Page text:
Global automaker Toyota has shut its operations for a day in the aftermath of a massive cyberattack, the company said.
The company will resume operations on Wednesday.
The automaker halted its operations across 28 domestic production lines in 14 factories, impacting the output of about 13,000 vehicles, Kyodo News reported.
Its Kojima Industries Corp. in Japan’s Aichi prefecture came under a massive cyberattack on Monday which affected operations at all factories.
The Japanese government had last week warned companies to “ramp up countermeasures against cyberattacks amid geopolitical tensions over Ukraine.”
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Hirokazu Matsuno, Japan’s top government spokesman, urged other companies “to prepare for a heightened risk of such assaults as the Russian invasion of Ukraine continues.”
Officials at Kojima Industries said its “computer server system suffered a virus attack.”
“A threatening message was also found, raising the possibility that it was attacked by ransomware,” it said, adding the police were investigating the issue.
It is probably the first time that Toyota had to suspend all of its domestic plants due to a system failure at a supplier.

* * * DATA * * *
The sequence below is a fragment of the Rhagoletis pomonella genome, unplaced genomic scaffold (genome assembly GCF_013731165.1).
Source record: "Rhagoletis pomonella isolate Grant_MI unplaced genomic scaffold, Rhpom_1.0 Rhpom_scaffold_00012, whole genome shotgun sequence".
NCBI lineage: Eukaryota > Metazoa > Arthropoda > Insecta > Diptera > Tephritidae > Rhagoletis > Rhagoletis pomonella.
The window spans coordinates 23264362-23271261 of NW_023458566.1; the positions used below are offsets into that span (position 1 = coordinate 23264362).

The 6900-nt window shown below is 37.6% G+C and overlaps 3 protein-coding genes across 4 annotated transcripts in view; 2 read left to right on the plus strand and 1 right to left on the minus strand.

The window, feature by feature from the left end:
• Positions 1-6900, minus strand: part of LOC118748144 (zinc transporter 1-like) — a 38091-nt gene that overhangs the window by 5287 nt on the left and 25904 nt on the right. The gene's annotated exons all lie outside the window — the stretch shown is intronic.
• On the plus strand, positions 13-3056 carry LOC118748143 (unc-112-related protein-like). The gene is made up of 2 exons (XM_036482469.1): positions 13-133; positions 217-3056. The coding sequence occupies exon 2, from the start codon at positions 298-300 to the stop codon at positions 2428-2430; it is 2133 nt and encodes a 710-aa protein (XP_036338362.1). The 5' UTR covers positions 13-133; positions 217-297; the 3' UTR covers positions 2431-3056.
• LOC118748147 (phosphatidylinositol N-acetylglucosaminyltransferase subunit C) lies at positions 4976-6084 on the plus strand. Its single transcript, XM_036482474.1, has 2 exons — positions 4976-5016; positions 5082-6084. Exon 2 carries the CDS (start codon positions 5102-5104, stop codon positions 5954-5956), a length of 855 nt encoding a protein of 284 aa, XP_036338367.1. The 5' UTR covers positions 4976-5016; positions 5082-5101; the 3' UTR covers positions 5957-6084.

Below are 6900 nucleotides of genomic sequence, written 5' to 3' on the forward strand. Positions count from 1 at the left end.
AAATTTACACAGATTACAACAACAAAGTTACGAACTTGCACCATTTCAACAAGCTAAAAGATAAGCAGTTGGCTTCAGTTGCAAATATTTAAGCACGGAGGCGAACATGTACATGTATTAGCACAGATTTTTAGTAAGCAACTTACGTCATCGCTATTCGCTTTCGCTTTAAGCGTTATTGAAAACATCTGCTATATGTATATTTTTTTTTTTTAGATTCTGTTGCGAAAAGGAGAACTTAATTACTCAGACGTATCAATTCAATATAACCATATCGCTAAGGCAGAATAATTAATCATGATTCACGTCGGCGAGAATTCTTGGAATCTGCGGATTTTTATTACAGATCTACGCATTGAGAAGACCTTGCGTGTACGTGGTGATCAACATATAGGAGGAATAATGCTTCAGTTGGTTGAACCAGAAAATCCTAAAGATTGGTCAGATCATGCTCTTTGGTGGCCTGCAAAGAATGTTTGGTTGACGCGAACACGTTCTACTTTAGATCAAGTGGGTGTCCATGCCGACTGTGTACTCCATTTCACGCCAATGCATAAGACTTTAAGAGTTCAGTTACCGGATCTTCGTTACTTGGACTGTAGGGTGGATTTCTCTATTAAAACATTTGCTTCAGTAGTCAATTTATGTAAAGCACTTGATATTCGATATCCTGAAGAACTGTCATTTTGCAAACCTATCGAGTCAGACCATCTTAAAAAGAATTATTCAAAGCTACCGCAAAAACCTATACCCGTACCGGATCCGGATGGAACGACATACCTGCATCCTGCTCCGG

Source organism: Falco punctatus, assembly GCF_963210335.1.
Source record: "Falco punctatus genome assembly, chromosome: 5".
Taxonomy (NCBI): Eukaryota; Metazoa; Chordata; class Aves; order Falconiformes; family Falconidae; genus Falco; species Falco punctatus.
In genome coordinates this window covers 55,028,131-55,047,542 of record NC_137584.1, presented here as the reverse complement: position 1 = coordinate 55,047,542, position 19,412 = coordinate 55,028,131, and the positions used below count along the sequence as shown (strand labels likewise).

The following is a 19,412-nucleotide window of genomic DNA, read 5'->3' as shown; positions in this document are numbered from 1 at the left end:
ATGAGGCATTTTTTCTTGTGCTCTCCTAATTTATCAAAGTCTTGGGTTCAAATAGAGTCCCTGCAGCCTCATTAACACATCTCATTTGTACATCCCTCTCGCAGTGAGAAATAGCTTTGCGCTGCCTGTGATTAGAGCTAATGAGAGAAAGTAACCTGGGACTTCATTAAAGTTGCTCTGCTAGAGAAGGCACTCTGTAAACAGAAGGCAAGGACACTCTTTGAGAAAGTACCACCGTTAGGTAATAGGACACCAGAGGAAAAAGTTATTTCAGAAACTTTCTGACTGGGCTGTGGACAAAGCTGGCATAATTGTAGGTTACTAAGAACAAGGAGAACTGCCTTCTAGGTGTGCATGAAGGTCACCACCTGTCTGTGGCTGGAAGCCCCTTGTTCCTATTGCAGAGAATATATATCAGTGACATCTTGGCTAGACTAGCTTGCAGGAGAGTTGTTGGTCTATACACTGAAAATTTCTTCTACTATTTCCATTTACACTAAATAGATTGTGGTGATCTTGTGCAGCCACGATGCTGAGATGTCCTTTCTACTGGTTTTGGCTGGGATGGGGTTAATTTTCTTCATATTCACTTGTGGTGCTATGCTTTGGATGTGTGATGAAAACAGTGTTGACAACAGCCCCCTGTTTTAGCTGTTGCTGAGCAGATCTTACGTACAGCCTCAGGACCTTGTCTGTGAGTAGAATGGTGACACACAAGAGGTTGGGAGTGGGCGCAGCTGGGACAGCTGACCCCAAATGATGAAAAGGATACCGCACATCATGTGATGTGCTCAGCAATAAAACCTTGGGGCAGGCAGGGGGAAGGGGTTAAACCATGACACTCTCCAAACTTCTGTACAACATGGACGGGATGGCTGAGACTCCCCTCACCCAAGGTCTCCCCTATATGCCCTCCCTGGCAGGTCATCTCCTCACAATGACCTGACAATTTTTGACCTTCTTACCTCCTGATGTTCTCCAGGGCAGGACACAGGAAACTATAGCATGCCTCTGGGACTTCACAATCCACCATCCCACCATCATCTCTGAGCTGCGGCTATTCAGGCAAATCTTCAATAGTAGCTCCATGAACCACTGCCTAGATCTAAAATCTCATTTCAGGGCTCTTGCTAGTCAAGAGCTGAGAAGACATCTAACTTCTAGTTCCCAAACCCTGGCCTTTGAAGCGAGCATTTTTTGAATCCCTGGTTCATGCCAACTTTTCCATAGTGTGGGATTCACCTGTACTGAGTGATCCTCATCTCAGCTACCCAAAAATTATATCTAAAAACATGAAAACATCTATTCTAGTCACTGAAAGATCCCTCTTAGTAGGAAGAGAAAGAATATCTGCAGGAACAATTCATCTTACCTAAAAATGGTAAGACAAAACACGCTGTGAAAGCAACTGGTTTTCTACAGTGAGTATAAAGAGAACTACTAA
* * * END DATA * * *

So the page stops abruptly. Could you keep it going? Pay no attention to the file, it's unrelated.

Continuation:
Toyota’s decision to shut down all of its plants in Japan comes as governments around the world warn companies of cyber attack risks following Russia’s invasion of Ukraine.
Toyota to shut down Japanese plants after supplier hit by cyber attack via @FT https://t.co/OIWNmUKYsh
— Eri Sugiura (@SugiuraEri) February 28, 2022
The global industry giant had closed in the past but mainly due to parts shortages amid the coronavirus pandemic.
The United States blamed North Korea for that attack, which came after Sony released “The Interview”, a comedy about a plot to assassinate the regime’s leader Kim Jong Un.
Toyota’s production halt comes as the world’s biggest automaker is already tackling supply chain disruptions around the world caused by the COVID pandemic, which has forced it and other carmakers to curb output.
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Toyota this month also saw some production stopped in North America due to parts shortages caused by the Canadian trucker protests.
Anadolu with additional input by GVS News Desk